Brief Facts: The Complainant operates in the field of patent/trademark illustration and has used <ipillustration .com> since 2004. The Complainant operates under the names IP Illustration, IPI, and Intellectual Property Illustration and has owned the IP ILLUSTRATION trademark since 2016. The Respondent operates the website at <ipr-illustration .com> as of June 2016, which is used for advertising patent services but started its activities as an Intellectual Property law firm (a full-service patent illustration and drafting company) in 2007. In addition, in 2015 Respondent had registered the domain name <ip-illustration .com> but later registered the disputed Domain Name, when the Complainant communicated its reservations on the first domain name. The Complainant alleges that the Respondent, a direct competitor to IP Illustration, is using the disputed Domain Name because they can no longer use <ip-illustration .com> per a prior agreement and seeks to cause confusion and profit from the Complainant’s positive reputation.
The Respondent contends that the Clients are very educated and will not be led into confusion since the mark is a combination of 2 commonly used and generic terms “IP” and “ILLUSTRATION”, while the disputed Domain Name contains a “hyphen (-)” which separates 2 commonly used terms “IPR” and “ILLUSTRATION” along with an additional letter ‘R’. Moreover, the trademark rights on IP ILLUSTRATION cannot be claimed because of the generic terms which refer to the class of products or services it identifies. The Respondent further contends that IPR Illustration has provided bona fide services since 2010 and has been using <ipr-illustration .com> domain name openly, exclusively, uninterruptedly and at a very extensive level and that he is making legitimate fair use of the domain name, without any mala-fide intent for commercial gain to misleadingly divert consumers or to tarnish the trademark. The Respondent clearly mentions all the contact details and details about its US company “KA Filing LLC” to avoid a likelihood of confusion. Moreover, there are various similar domain names using commonly used terms such as “IP” and “ILLUSTRATION” and providing similar services.
Held: The Respondent has provided bona fide services (in relation to patent illustration, drafting and other IP services) to patent law firms, companies, and individual inventors since 2010. Thus, the Panel concludes that the Respondent is at least making fair use of the disputed Domain Name, without intent for commercial gain to misleadingly divert consumers or to tarnish the trademark or service mark at issue. Moreover, Respondents proved to have registered the domain <ip-illustration .com> in 2015 (which was identical to the Complainant´s trademark), before the Complaint’s trademark registration. Thus this Panel does not find clearly evidence that the cited domain name and the disputed one (<ipr-illustration .com>) had been registered in reference to the Complainant’s trademark. It seems possible that the coincidence had been due to the generic terms: IP (Intellectual Property) and Illustration. This Panel agrees with Respondent that the references to all the contact details and details about its US company “KA Filing LLC” on its website at <ipr-illustration .com>, show good faith and the intention to avoid any confusion or likelihood of confusion. On the evidence available, the Panel concludes that the Complainant has failed to prove that the Respondent has intended to trade off the goodwill and reputation of the Complainant by registering and using the Domain Name as it has. For the reasons set forth above, the Panel finds that Respondent has rights and legitimate interests in the Domain Name.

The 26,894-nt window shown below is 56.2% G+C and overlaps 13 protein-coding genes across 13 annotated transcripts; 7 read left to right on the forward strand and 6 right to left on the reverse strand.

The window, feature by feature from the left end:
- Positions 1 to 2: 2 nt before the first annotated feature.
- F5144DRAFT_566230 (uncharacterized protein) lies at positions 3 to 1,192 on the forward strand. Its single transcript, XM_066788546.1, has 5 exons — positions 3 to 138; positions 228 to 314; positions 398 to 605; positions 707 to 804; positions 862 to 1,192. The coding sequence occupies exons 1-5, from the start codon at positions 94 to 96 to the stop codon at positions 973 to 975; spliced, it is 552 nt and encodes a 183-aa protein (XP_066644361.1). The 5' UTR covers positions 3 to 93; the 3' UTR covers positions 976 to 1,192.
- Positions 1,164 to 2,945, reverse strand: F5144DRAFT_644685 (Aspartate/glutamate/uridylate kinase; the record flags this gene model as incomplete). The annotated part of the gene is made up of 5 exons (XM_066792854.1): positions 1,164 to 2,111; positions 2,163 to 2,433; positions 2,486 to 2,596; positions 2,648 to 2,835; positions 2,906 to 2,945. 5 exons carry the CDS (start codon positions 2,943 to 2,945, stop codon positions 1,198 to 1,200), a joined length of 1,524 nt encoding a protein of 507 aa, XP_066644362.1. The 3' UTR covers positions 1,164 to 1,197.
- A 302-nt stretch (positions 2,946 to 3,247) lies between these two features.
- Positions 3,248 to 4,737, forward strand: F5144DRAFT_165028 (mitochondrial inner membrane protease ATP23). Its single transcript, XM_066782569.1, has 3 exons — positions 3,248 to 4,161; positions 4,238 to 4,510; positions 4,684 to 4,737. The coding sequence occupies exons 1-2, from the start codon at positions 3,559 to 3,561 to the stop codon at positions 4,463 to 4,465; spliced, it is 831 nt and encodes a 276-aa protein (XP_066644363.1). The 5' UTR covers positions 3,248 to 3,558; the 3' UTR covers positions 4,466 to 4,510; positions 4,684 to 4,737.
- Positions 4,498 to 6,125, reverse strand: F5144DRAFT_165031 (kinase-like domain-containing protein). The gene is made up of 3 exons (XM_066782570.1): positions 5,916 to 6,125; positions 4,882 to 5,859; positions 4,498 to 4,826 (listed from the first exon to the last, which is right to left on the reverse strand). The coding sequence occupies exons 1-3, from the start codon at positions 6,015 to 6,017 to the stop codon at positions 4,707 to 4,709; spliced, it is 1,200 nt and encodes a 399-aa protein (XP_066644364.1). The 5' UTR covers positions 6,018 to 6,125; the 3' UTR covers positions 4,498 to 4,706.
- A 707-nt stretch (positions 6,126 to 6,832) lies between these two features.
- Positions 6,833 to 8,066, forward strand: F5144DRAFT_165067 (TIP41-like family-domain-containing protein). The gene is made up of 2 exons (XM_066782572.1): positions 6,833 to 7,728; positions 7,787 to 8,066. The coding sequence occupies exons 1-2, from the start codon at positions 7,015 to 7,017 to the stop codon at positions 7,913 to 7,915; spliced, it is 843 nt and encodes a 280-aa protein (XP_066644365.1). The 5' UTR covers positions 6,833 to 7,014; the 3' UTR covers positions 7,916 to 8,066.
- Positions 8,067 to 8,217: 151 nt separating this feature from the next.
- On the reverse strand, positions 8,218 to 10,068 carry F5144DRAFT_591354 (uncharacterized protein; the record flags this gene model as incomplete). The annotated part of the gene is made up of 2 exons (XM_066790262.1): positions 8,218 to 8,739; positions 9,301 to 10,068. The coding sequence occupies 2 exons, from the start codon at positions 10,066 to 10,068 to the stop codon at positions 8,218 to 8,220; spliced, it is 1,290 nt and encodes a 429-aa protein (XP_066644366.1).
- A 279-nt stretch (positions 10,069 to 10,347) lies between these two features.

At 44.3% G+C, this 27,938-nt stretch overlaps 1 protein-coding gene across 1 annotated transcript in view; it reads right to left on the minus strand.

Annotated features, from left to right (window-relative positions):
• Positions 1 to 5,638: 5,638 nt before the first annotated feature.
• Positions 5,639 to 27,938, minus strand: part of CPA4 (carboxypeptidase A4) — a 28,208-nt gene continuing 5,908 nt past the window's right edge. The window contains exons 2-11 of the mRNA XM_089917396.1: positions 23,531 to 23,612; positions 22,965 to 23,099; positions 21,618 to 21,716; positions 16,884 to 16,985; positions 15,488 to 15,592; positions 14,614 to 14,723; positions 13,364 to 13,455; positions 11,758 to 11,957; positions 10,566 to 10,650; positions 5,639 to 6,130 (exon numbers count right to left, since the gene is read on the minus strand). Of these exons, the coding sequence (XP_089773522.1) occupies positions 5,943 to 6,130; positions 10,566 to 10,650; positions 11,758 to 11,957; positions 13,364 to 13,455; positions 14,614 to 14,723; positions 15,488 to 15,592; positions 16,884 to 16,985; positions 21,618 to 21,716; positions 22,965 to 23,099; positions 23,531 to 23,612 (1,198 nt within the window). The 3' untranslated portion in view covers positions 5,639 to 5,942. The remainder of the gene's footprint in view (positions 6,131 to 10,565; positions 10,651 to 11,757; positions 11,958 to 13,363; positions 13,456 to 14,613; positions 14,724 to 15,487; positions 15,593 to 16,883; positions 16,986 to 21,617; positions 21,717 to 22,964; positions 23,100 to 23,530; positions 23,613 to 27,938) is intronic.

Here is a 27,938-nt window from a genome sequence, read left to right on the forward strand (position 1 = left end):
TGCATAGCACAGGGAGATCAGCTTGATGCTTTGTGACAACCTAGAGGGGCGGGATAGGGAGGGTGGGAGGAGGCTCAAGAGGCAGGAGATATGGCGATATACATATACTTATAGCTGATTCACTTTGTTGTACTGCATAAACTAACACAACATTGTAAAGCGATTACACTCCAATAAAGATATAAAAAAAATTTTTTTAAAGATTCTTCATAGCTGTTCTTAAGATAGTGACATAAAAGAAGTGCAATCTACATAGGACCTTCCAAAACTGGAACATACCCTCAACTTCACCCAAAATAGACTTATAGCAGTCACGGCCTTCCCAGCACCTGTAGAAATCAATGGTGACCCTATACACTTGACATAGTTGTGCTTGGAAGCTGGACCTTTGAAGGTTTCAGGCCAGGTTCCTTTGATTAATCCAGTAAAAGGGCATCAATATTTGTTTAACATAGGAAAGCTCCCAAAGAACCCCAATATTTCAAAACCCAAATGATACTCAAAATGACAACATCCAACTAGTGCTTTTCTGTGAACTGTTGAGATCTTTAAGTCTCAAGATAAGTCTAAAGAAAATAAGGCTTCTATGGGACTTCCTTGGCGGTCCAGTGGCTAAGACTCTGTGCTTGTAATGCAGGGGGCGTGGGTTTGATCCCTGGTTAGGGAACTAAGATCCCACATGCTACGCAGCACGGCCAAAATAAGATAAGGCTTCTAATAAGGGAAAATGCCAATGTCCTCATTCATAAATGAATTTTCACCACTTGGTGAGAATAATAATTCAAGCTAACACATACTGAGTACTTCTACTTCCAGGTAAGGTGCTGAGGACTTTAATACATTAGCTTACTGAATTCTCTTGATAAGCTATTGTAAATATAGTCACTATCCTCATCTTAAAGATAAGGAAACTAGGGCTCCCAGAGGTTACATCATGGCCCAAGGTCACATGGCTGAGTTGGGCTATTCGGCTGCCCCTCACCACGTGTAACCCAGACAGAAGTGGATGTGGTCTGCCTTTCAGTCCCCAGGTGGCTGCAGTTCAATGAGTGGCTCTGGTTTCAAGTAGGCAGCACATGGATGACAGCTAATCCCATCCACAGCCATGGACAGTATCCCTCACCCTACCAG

Even though the Domain Name was registered after the Complainant’s trademark was granted, there is no evidence of bad faith. It cannot be proved based on the fact that the trademark is formed by two generic terms which describe the services for which the trademark is used. The ground cited by the Complainant that Respondent would be using <ipr-illustration .com> only because they can no longer use <ip-illustration .com> per a prior agreement has not been proved. The cited agreement was not submitted and this fact would be out of the Policy. The reason why Respondent first (and prior to the Complainant’s trademark registration) registered <ip-illustration .com> and then decided to register and start using a new one and <ipr-illustration .com> is not relevant for this case. However, the registration date of <ip-illustration .com> before the granting of the Complainant’s trademark proves that there was no bad faith by the Respondent. Since the Panel has concluded that Respondent has rights or legitimate interests in the <ipr-illustration .com> domain name, the Panel finds that Respondent did not register or use the disputed Domain Name in bad faith.
Complainants’ Counsel: David Hassan, Texas, USA
Respondents’ Counsel: Self-represented